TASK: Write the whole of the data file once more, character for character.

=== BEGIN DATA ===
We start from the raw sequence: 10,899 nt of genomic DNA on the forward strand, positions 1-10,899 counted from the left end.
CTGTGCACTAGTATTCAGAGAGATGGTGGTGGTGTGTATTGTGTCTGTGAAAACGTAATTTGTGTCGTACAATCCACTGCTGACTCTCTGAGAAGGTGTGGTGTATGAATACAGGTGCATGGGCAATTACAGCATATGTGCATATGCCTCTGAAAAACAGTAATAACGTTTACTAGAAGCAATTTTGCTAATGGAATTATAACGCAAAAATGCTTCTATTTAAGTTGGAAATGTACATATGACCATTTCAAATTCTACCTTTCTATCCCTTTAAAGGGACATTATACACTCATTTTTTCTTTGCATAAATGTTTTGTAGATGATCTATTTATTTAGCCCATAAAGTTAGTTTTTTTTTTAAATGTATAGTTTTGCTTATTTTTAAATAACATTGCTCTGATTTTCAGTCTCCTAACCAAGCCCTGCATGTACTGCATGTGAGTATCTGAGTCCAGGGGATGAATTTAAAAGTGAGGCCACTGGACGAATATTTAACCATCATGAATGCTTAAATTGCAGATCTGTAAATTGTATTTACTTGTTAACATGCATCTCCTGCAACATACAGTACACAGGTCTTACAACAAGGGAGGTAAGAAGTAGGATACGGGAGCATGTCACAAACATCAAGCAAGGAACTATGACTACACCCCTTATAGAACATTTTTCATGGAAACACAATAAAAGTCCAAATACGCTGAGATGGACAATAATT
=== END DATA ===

We start from the raw sequence: 10,899 nt of genomic DNA on the forward strand, positions 1-10,899 counted from the left end.
CTGTGCACTAGTATTCAGAGAGATGGTGGTGGTGTGTATTGTGTCTGTGAAAACGTAATTTGTGTCGTACAATCCACTGCTGACTCTCTGAGAAGGTGTGGTGTATGAATACAGGTGCATGGGCAATTACAGCATATGTGCATATGCCTCTGAAAAACAGTAATAACGTTTACTAGAAGCAATTTTGCTAATGGAATTATAACGCAAAAATGCTTCTATTTAAGTTGGAAATGTACATATGACCATTTCAAATTCTACCTTTCTATCCCTTTAAAGGGACATTATACACTCATTTTTTCTTTGCATAAATGTTTTGTAGATGATCTATTTATTTAGCCCATAAAGTTAGTTTTTTTTTTAAATGTATAGTTTTGCTTATTTTTAAATAACATTGCTCTGATTTTCAGTCTCCTAACCAAGCCCTGCATGTACTGCATGTGAGTATCTGAGTCCAGGGGATGAATTTAAAAGTGAGGCCACTGGACGAATATTTAACCATCATGAATGCTTAAATTGCAGATCTGTAAATTGTATTTACTTGTTAACATGCATCTCCTGCAACATACAGTACACAGGTCTTACAACAAGGGAGGTAAGAAGTAGGATACGGGAGCATGTCACAAACATCAAGCAAGGAACTATGACTACACCCCTTATAGAACATTTTTCATGGAAACACAATAAAAGTCCAAATACGCTGAGATGGACAATAATT